By Haleigh Santilli & Mackenzie Dineen – Arts Editor & 1851 Staff
On January 10, the world lost the incomparable legend who gave us Ziggy Stardust, Major Tom, and many more be- loved stage personas. After a private battle with liver cancer for over a year, David Bowie passed away at the age of 69. He leaves behind his beloved wife, Iman, and two children.
Bowie’s music career spanned more than 50 years, mesmerizing those who listened to his electrifying songs and performances.
Bowie’s final album, “Blackstar” was released two days before his passing, January 8, his 69th birthday. The raw, emotional album was his only to hit number one on the United States Billboard 200 Charts. “Blackstar” also charted number one in Canada, Australia, Italy, and the U.K. The overwhelmingly positive ratings surpass those of his platinum labelled albums “The Rise and Fall of Ziggy Stardust and The Spiders from Mars, Scary Monsters (And Super Creeps),” “Let’s Dance,” and “Tonight.”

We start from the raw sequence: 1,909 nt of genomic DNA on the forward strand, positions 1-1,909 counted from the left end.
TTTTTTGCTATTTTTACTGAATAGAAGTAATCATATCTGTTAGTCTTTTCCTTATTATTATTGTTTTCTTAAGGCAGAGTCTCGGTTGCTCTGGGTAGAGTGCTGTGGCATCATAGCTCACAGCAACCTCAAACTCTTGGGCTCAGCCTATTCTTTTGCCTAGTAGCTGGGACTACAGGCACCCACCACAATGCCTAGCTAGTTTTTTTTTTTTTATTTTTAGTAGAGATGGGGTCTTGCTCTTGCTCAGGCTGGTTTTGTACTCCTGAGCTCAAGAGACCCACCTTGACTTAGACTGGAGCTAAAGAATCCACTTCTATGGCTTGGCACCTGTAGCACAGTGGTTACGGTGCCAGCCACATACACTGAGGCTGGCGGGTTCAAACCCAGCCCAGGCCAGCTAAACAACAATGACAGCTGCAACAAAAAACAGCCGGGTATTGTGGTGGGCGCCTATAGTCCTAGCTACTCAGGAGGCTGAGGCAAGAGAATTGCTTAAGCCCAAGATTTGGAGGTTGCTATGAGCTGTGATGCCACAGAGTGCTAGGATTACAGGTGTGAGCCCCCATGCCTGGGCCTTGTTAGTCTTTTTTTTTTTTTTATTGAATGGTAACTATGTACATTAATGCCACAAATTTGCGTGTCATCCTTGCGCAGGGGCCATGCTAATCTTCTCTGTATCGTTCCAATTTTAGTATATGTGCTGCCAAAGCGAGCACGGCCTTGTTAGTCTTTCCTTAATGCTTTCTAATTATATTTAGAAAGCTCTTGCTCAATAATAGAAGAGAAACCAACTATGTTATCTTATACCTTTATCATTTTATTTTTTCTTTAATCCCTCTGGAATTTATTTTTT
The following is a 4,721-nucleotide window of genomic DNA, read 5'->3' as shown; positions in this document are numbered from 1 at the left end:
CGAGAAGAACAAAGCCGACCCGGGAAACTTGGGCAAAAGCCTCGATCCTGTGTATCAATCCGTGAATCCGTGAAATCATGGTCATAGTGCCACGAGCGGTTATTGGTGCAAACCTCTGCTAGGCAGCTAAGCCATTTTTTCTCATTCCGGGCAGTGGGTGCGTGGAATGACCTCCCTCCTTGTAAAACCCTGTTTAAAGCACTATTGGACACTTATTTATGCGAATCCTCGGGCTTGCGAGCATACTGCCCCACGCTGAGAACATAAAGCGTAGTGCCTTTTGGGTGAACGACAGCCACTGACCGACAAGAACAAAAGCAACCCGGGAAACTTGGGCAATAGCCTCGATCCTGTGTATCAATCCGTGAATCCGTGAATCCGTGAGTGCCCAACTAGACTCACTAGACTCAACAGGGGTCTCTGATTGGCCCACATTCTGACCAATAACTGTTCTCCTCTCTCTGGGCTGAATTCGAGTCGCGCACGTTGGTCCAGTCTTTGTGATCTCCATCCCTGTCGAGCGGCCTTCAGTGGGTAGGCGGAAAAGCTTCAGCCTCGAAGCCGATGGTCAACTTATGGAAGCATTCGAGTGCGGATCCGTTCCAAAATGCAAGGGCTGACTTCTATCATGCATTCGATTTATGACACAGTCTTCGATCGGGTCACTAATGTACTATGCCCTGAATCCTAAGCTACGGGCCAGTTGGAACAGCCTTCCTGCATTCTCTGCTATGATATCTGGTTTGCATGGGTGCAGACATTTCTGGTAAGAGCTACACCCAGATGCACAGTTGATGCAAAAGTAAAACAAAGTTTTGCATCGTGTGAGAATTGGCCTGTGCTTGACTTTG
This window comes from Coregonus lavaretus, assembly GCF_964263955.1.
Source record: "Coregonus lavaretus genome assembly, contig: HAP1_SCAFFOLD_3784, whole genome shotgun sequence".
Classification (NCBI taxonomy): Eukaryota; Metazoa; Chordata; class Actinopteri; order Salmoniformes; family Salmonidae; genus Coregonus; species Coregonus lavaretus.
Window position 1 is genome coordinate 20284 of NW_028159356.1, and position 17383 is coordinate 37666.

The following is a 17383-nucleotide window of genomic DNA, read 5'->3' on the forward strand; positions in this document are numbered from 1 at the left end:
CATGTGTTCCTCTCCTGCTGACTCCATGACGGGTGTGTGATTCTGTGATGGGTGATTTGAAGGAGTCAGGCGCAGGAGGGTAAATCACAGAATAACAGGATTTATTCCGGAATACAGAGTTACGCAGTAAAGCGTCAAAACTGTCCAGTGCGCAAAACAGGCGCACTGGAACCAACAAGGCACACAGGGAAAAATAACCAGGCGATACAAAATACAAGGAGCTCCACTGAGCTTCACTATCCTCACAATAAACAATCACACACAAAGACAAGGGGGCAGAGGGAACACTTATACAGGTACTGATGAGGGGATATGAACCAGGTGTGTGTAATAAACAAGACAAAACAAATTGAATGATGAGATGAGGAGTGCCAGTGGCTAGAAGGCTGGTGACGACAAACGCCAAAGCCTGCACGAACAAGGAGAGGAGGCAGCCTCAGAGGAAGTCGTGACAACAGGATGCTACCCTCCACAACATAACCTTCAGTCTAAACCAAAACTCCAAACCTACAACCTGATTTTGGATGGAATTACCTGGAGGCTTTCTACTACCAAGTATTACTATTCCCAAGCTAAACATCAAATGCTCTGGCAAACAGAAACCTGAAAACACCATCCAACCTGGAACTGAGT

The title track “Blackstar” is the longest on the album, around 10 minutes. At first the song sounds dark and daunting, but with its varying use of saxaphone and trumpet, it becomes more futuristic and poetic. “Lazarus” is one of most defining tracks on the album because it allude to the listener of Bowie’s impending death. The sound of the track is somber, with its saxophone use, and drum background to bring up the beat.
“Blackstar” is, in essence, Bowie’s farewell album. It is composed of experimental art rock and jazz styles, which he never previously explored in depth on his previous pop records. The album features 14 different artists including Maria Schneider, Paul Bateman, and Bob Bharma on various instru- ments. The album is composed of seven tracks, totaling 41 min- utes. It is fitting that in his final album, Bowie surprises yet remains true to his own creativity and imagination. Leaving fans with a goodbye and the hope of life on Mars.